Where Are They Now? - Michael Ippolito '85
Feb. 7, 2013
Name: Michael Ippolito
I was attracted to Lafayette primarily by the beautiful campus, great people and Division I sports program. To this day, having just visited more than 35 campuses with my son who is in high school, Lafayette remains one of the most beautiful campuses in the country. The people whom I met while visiting were eager to share their personal stories, answered all of my questions with enthusiasm and genuinely welcomed me in every way. Combine this with the fact that a school of Lafayette’s high academic standards is also a competitive Division I baseball program, and I was a proud Leopard! Lafayette lived up to every expectation and continues to be one of the great choices I have made in my life.
I miss the people and the baseball experience at Lafayette. I was fortunate to room all four years with people whom I am still good friends with to this day. Through my affiliation with the fraternity and other networks on campus, within days of my attending Lafayette, I had four years of the richest social experience of my life. My passion though at Lafayette was clearly baseball and I miss both the experience and my teammates. Returning together with eager anticipation to fall practice and the windy fields at Metzgar; the winter workouts in the creaky but comfortable old gym; the early season field house practices fielding ground balls between basketball players running passing drills for Coach van Breda Kolff; the spring trip to Lakeland, Fla. and the social mixing with the Detroit Tigers; the big ECC games and camaraderie as we won and lost as a team. I had the privilege of playing with and against players who played at every level in professional baseball and I will forever cherish the opportunity to have played the sport I love at a school like Lafayette.
Between your former teammates and coaches, who has made the most impact on your career?
There is no doubt that my coach Joe Hindelang made the greatest impact on my career. In high school, I was originally recruited to play football and would have done so had I not had a good senior year in baseball. I concluded that I was a better baseball player than a football player and decided to play baseball only. But when I arrived at Lafayette, the baseball program was in a decade long period of decline and had not reached the ECC playoffs since 1974. The coach my first year was not effectively engaged and at the end of my freshman year I was even considering giving up baseball. But then I received word during that summer that Joe Hindelang was hired to take over the program and I was thrilled that Lafayette had made this decision and excited about meeting Joe. From the first day I met him, I was inspired to give my best and learned that no matter who you are or where you are in your life, success happens one forward step at a time. Every day from that point on under Joe’s leadership during my time there, the baseball program got better. As a team, we got back to ECC playoffs in both my junior and senior years. As a player, I became a starter at first base in my sophomore year, was named MVP my junior year and co-captain my senior year. Joe led the very successful Lafayette baseball teams in the late ’80s and early ’90s, and then went to Penn State where he won more games than any other baseball coach in its storied athletic history. To this day, Joe’s leadership, support and view of the world are an inspiration for not only me in what I do, but also in the way that I teach my children. Whenever my children or I get stuck when faced with a difficult problem or not sure about the path to take, I fondly reflect on Joe’s counsel of taking it one step at a time and we always seem to find our way to the best answer.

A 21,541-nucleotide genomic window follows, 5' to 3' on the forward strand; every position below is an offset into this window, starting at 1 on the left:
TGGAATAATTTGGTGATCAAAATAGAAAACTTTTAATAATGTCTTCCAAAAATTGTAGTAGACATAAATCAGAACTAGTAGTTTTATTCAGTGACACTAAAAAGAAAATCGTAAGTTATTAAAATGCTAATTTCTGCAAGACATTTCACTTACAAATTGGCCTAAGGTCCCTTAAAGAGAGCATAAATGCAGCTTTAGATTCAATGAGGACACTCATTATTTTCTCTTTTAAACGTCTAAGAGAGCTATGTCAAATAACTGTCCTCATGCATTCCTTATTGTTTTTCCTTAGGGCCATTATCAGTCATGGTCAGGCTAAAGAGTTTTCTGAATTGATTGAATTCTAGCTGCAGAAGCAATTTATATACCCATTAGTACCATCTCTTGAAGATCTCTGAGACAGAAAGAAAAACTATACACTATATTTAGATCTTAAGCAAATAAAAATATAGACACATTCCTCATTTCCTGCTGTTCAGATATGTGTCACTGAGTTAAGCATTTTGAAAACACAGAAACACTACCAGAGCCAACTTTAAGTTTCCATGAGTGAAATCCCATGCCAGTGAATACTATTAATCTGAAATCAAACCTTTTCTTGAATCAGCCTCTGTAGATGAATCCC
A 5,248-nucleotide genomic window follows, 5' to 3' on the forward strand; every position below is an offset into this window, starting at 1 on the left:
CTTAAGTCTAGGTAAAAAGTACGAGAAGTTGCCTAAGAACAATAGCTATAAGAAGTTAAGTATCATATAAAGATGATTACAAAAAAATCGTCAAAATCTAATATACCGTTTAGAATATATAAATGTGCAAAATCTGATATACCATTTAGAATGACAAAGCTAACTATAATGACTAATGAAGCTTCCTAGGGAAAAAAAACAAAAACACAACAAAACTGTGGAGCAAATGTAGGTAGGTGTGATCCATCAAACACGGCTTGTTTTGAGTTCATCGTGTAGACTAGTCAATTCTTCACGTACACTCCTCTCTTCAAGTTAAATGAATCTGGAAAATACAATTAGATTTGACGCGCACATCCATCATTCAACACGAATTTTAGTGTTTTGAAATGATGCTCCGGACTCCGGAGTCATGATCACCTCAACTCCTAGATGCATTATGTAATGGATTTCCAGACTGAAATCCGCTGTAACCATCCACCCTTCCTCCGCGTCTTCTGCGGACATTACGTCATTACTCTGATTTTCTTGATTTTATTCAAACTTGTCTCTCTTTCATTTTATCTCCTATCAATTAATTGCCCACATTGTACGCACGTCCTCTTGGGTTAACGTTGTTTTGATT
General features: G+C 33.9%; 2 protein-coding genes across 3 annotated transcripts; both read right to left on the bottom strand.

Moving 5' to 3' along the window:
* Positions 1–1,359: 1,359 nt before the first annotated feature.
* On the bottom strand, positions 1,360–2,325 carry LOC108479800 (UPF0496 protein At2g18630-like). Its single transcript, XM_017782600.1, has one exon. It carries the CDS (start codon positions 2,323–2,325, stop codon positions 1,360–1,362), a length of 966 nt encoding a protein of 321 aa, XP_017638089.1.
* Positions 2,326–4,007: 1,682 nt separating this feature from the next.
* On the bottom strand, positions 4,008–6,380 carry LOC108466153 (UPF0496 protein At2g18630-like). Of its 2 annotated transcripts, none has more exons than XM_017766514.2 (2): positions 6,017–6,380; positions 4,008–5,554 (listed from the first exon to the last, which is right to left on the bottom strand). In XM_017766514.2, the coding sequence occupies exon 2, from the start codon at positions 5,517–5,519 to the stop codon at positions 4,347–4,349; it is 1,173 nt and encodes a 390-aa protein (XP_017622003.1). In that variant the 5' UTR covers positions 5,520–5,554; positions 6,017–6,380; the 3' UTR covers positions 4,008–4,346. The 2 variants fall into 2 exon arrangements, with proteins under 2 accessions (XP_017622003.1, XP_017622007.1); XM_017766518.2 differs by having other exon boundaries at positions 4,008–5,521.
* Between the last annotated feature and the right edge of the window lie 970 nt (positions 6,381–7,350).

What collegiate baseball experiences have been invaluable to your successful career?
The aforementioned lessons from Coach Hindelang’s leadership were the overarching experiences that have impacted my career. Despite my first coach’s lack of commitment and my questioning my future in baseball, I never gave up. I always worked hard and made myself an accomplished hitter despite lots of head winds. But the greatest lesson I learned from baseball was personal and team accountability. Baseball is a great game because it is simultaneously an individual sport and team sport. Unlike football or basketball, baseball is a collection of linear individual transactions that accrue to a group of teammates. Whereas basketball and football have simultaneous and non-linear actions by all players resulting in a cumulative outcome, baseball is a sequential set of individual actions that result in a team outcome: a pitcher pitches, a hitter hits, and a fielder catches. As a result, individual statistics in baseball are far more interesting than any other sport because baseball has a much higher degree of individual accountability than other team sports. But it is nonetheless played and scored as a team sport. This balance of team and individual has been the primary lesson for me in my career – that you must always do what is best for yourself AND the team. It cannot be a zero sum game or a binary win/lose outcome. People who do not get this rarely succeed in business. Though this was the essence John Nash’s equilibrium in game theory and the premise of the movie “A Beautiful Mind”, I had learned the lesson years earlier on the baseball diamond with my teammates at Lafayette.
Looking back, what do those seasons mean to you now?
They are irreplaceable for all the reasons I have described. There are many ways to learn life’s great lessons, and while I am still learning lessons every day, the breadth and depth of what I learned during my four seasons playing baseball for Lafayette were life altering and have shaped who I am to this day.
What was your most memorable moment playing Lafayette baseball?
On a personal level, the most memorable moment for me was at LaSalle my sophomore year. I went 6-8 in a double header with three home runs and two doubles. LaSalle’s pitcher, Bob Shannon was one of the toughest pitchers we faced all year and in my first at bat, he struck me out with the count 0-2 on a knee high fast ball when I was looking for a breaking pitch. Perhaps feeling that he had found my weak spot, the La Salle coach decided to keep pitching me in the same place the rest of the day. I hit three consecutive home runs in my next three at bats and did not miss a pitch again in the doubleheader. Since I was never again able to hit even two home runs in a game during my career at Lafayette, I assume that our opponents’ scouts quickly made note not to throw Ippolito fastballs down in the zone!
Is there one teammate you would love to hear from?